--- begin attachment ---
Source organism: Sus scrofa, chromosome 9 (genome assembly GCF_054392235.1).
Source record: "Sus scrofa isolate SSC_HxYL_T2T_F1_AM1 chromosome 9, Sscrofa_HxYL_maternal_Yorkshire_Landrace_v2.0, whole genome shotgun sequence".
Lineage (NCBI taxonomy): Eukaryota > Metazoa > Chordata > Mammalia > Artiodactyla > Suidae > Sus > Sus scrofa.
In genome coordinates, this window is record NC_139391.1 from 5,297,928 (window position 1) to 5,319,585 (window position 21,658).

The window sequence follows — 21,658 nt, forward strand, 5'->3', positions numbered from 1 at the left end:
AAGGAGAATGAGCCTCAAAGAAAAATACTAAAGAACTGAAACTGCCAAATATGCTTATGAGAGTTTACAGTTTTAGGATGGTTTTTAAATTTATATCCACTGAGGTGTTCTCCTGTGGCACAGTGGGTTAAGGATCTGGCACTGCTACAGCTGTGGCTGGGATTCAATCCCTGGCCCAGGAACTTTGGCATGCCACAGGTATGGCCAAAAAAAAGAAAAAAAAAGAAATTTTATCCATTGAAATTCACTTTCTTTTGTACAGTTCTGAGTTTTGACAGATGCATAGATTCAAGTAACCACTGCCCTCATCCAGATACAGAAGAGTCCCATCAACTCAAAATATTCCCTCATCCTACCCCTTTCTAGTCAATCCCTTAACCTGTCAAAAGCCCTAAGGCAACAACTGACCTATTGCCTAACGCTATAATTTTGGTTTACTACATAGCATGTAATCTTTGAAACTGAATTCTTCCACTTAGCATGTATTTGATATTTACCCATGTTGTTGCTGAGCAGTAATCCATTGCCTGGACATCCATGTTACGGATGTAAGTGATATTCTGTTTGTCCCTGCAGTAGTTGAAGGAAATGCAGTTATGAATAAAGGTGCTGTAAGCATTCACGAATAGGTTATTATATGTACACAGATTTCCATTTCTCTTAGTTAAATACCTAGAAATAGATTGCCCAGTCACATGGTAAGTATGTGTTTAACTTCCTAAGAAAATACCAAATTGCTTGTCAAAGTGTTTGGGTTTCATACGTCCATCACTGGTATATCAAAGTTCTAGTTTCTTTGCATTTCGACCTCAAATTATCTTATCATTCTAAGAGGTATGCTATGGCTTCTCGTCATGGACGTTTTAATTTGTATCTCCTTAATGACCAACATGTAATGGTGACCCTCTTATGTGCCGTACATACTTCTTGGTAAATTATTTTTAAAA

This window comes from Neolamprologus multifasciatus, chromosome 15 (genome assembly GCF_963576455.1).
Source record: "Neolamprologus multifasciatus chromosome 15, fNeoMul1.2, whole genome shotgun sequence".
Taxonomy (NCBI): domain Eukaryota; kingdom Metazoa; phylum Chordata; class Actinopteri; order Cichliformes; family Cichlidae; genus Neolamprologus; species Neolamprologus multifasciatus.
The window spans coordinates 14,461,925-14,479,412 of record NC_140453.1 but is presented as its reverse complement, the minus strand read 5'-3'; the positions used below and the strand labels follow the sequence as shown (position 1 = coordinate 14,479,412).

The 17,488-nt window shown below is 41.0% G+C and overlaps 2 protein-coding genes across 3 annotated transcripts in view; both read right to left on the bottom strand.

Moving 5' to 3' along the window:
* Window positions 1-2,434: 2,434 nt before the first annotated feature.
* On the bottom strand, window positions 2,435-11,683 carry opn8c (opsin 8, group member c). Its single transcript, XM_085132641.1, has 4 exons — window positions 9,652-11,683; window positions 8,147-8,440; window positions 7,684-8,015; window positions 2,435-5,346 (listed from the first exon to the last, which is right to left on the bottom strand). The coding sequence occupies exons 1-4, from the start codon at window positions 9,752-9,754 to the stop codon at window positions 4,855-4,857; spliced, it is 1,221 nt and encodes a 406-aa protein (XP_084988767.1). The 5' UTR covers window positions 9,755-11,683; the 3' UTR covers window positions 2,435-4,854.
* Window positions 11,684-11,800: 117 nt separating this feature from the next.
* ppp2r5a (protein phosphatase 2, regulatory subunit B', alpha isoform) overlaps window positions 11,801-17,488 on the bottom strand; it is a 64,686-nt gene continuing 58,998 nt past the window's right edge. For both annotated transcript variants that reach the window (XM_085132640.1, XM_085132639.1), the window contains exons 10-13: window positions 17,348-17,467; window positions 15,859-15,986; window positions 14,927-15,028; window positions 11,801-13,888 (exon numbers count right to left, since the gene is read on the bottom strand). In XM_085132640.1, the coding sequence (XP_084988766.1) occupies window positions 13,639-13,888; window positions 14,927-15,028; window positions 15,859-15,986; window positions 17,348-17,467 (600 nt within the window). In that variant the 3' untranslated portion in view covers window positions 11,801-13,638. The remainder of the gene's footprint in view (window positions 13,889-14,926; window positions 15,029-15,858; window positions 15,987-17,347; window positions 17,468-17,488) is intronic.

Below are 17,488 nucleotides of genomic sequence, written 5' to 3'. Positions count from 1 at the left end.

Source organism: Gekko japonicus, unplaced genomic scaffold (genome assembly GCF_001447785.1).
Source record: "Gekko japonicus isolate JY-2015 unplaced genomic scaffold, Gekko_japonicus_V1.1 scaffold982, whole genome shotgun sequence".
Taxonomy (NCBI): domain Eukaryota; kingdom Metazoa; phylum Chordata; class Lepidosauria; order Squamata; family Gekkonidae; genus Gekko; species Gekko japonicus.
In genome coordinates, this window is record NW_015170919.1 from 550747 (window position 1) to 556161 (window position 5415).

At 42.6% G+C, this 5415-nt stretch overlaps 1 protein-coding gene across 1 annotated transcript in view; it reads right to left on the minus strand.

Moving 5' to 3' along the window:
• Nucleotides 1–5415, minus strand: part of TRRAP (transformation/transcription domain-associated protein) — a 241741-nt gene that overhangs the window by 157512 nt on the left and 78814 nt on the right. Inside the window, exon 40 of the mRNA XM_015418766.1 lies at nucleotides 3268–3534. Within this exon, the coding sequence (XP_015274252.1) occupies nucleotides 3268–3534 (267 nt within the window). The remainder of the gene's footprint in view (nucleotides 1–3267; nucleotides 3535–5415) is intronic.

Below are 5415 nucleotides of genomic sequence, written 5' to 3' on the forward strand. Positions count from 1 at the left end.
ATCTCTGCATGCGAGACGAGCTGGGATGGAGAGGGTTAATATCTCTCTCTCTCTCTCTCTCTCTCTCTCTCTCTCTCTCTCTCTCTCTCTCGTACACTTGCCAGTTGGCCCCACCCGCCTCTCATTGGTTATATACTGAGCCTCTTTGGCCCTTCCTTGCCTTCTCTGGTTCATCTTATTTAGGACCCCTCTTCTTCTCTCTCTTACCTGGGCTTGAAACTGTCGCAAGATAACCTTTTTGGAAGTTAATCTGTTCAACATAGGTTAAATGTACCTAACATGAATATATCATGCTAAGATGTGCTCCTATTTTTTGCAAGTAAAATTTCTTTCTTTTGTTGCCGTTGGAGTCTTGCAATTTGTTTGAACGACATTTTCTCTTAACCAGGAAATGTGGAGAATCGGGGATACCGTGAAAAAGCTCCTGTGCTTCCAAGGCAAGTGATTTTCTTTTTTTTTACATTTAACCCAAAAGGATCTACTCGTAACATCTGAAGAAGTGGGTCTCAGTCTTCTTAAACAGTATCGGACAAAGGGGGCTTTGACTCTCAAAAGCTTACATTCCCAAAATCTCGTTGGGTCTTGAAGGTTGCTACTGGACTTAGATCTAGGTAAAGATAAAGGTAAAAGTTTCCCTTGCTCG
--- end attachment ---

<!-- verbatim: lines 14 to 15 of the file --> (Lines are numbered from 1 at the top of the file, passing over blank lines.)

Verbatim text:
* On the bottom strand, window positions 2,435-11,683 carry opn8c (opsin 8, group member c). Its single transcript, XM_085132641.1, has 4 exons — window positions 9,652-11,683; window positions 8,147-8,440; window positions 7,684-8,015; window positions 2,435-5,346 (listed from the first exon to the last, which is right to left on the bottom strand). The coding sequence occupies exons 1-4, from the start codon at window positions 9,752-9,754 to the stop codon at window positions 4,855-4,857; spliced, it is 1,221 nt and encodes a 406-aa protein (XP_084988767.1). The 5' UTR covers window positions 9,755-11,683; the 3' UTR covers window positions 2,435-4,854.
* Window positions 11,684-11,800: 117 nt separating this feature from the next.